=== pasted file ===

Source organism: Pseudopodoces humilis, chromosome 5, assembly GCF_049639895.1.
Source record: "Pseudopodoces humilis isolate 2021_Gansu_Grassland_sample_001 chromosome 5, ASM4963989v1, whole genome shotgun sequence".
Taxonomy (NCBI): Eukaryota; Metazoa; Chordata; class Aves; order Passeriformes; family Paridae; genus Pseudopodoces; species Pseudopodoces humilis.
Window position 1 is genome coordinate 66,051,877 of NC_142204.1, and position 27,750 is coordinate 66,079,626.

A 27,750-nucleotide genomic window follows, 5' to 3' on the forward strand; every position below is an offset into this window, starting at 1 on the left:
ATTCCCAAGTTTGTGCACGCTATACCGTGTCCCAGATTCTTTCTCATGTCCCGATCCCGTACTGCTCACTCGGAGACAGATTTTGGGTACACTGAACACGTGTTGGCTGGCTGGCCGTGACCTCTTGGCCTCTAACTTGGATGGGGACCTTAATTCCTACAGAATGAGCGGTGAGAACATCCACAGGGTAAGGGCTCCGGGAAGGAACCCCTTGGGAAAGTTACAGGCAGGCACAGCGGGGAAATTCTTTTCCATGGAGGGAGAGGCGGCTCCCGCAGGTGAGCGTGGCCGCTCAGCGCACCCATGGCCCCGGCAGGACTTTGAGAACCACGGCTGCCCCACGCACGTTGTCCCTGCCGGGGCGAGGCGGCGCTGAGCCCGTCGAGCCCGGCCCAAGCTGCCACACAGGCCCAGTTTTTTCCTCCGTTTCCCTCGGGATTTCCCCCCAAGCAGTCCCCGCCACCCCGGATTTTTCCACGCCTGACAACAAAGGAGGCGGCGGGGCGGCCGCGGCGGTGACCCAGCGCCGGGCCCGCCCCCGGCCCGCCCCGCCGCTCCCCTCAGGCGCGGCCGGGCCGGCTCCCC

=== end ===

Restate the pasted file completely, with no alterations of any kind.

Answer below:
Source organism: Pseudopodoces humilis, chromosome 5, assembly GCF_049639895.1.
Source record: "Pseudopodoces humilis isolate 2021_Gansu_Grassland_sample_001 chromosome 5, ASM4963989v1, whole genome shotgun sequence".
Taxonomy (NCBI): Eukaryota; Metazoa; Chordata; class Aves; order Passeriformes; family Paridae; genus Pseudopodoces; species Pseudopodoces humilis.
Window position 1 is genome coordinate 66,051,877 of NC_142204.1, and position 27,750 is coordinate 66,079,626.

A 27,750-nucleotide genomic window follows, 5' to 3' on the forward strand; every position below is an offset into this window, starting at 1 on the left:
ATTCCCAAGTTTGTGCACGCTATACCGTGTCCCAGATTCTTTCTCATGTCCCGATCCCGTACTGCTCACTCGGAGACAGATTTTGGGTACACTGAACACGTGTTGGCTGGCTGGCCGTGACCTCTTGGCCTCTAACTTGGATGGGGACCTTAATTCCTACAGAATGAGCGGTGAGAACATCCACAGGGTAAGGGCTCCGGGAAGGAACCCCTTGGGAAAGTTACAGGCAGGCACAGCGGGGAAATTCTTTTCCATGGAGGGAGAGGCGGCTCCCGCAGGTGAGCGTGGCCGCTCAGCGCACCCATGGCCCCGGCAGGACTTTGAGAACCACGGCTGCCCCACGCACGTTGTCCCTGCCGGGGCGAGGCGGCGCTGAGCCCGTCGAGCCCGGCCCAAGCTGCCACACAGGCCCAGTTTTTTCCTCCGTTTCCCTCGGGATTTCCCCCCAAGCAGTCCCCGCCACCCCGGATTTTTCCACGCCTGACAACAAAGGAGGCGGCGGGGCGGCCGCGGCGGTGACCCAGCGCCGGGCCCGCCCCCGGCCCGCCCCGCCGCTCCCCTCAGGCGCGGCCGGGCCGGCTCCCC